Salt of the Earth Remains Relevant 60 Years Later

Salt of the Earth, 1954
By Deborah Rosenfelt
This year marks the sixtieth anniversary of the film Salt of the Earth. With a story based on an actual strike in southwestern New Mexico, the film represents the struggles of working class miners and their families for decent wages and working and living conditions. It explores the tensions between male and female, Mexican American and Anglo community members, who finally come together to win a victory for the community as a whole. 

The real strike had taken place two years earlier in Bayard, New Mexico. As in the film, the community was challenged and changed when, after an injunction against the striking miners, the women of the Ladies Auxiliary took over the picket line. The film evolved through an unusual collaboration between blacklisted Hollywood filmmakers and members of the mining community of Bayard, the headquarters of Local 890 of the progressive International Union of Mine, Mill, and Smelter Workers. Most of the roles in the film were played by members of the mining community.

The film, produced at the height of the “Red Scare,” encountered opposition at virtually every step of its production. The filmmakers were attacked on the floor of Congress. The International Alliance of Theatrical Stage Employees (IATSE), the anti-communist entertainment workers’ union, tried to block the film crew from participating and to prevent access to editing facilities. Its female lead, Mexican actor Rosaura Revueltas, was deported before the film was finished. IATSE and the American Legion blocked its dissemination. And, vigilantes physically threatened the community, eventually burning down a Mine-Mill union hall and a miner/actor's home.

 I first wrote about Salt of the Earth in the early 1970s. I had seen it at a fundraiser for the Los Angeles Westside Women’s Center and had been deeply moved by it. I wanted to know about its background, most of all about the sources of what today we might call its multiracial feminism. Over the next year, I interviewed members of the mining community in New Mexico and members of the Hollywood group who had made the film. In retrospect, their generosity seems even more extraordinary than it seemed at the time, given my own relative ignorance not only about Mexican American and labor history, but also about the political investments and struggles that had led to the expulsion of the filmmakers from Hollywood and the expulsion of the union from the AFl/CIO.

Some of the filmmakers and some of the union members had belonged to the Communist Party. Although they spoke with varying degrees of openness about these still-suspect ties, part of the history lesson that I learned was the importance of good organizing, and of a capacious and extensive progressive political culture. I remain grateful to the remarkable men and women — among them screenwriter Michael Wilson, producer Paul Jarrico, Sonia Biberman, Sylvia Jarrico, union and community organizers Clint Jencks and Virginia Jencks, Virginia Chacon, activist Anita Torres, and many others — who continued over the ensuing decades to educate younger generations of students, scholars and activists by telling and interpreting the story of the strike and the film long after it was finished.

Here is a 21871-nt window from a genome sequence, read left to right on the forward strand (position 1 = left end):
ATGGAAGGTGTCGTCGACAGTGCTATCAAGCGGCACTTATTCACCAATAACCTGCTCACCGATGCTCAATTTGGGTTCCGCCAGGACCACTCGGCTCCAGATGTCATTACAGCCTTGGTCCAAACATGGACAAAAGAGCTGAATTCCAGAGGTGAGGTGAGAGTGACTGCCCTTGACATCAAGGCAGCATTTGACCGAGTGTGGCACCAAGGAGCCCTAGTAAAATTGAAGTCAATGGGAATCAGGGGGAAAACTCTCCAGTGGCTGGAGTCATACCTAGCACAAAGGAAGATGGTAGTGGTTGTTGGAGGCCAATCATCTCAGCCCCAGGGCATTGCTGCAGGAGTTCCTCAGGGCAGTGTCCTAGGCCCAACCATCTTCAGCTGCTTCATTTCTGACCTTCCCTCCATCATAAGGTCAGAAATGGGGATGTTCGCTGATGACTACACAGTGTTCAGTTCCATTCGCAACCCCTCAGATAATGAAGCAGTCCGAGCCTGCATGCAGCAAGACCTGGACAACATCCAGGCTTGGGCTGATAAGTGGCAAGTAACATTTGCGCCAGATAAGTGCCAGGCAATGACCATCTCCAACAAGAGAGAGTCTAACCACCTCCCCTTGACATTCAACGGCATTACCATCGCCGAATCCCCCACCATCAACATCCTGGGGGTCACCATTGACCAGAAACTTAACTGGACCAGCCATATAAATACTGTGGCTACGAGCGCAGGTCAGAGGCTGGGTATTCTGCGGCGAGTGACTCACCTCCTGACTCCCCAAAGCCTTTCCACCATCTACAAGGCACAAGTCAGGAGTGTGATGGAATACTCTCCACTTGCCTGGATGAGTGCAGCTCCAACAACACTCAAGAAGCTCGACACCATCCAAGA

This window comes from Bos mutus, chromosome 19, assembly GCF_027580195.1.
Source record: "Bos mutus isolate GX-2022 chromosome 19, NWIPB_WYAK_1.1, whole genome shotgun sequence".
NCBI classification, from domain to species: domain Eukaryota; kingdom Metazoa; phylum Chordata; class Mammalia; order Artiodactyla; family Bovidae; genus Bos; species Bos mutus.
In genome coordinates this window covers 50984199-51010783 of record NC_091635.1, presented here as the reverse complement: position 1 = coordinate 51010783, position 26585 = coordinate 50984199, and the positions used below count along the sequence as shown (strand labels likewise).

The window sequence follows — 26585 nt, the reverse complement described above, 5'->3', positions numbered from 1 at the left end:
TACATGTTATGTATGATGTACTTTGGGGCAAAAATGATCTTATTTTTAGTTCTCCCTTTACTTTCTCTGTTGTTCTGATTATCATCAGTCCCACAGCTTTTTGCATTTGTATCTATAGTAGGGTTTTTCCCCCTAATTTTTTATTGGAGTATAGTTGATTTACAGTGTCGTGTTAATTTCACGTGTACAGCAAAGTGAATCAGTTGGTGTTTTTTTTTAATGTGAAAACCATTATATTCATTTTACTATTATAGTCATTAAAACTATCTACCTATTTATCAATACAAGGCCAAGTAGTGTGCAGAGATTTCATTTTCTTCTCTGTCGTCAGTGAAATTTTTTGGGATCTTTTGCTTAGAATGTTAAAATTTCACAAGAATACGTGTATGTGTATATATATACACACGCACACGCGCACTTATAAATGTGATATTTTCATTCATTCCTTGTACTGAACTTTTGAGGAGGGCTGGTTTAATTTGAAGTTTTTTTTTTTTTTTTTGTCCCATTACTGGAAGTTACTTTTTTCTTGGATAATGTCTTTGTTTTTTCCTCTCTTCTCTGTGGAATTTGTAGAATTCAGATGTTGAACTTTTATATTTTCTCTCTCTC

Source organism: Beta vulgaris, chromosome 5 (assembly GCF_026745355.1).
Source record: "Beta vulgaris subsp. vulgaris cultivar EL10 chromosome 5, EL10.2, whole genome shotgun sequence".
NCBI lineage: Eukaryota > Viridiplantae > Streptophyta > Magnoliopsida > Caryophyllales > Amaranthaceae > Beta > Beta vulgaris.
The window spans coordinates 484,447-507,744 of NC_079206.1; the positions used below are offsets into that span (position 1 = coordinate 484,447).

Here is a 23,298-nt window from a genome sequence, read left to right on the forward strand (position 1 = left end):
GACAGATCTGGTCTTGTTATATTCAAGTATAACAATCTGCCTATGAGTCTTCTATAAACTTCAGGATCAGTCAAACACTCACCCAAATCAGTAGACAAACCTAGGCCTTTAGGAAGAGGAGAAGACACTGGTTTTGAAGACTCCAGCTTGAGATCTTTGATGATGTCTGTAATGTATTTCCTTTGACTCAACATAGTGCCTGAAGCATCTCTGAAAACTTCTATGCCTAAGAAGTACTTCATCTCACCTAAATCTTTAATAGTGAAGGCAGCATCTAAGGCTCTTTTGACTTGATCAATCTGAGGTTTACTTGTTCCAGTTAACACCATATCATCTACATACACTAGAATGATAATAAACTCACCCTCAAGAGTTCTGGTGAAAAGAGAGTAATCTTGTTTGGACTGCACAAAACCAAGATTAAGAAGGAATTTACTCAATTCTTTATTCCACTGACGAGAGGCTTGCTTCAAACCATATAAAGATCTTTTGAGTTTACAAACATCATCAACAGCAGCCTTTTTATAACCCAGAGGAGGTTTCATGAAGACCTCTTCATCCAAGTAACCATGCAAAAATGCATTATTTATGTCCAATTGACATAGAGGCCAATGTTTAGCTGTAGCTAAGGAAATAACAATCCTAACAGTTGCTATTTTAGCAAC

Salt of the Earth may or may not be a great film — opinions differ even among those who share its progressive politics. It has been praised as a stunning example of neo-realism and accused of being one-dimensional and propagandistic. I think of it as being less propagandistic than pedagogical, invested in teaching affectively about inequality and resistance. In any case, it is indisputably an important film, selected by the National Film Registry as worthy of permanent preservation. It remains one of the few American films to feature the experiences and narrative voice of a working class woman of color, Esperanza Quintero, unforgettably portrayed by Revueltas.

Salt of the Earth's “intersectional” perspective reminds us that a progressive politics of intersectionality linking class, race, and gender as identities and social formations existed long before that term was coined in academia. Its linking of productive and reproductive labor, of paid work and family life, its representation of the troubled negotiations of intimacy between women and men in duress and change, ensure its place in the canons of feminist art. Its making constituted a significant event in the annals of cultural history, a moment of speaking back to power in which film artists and mine workers, women and men, Anglos and Mexican Americans, collaborated in the expression of their shared commitment to social justice.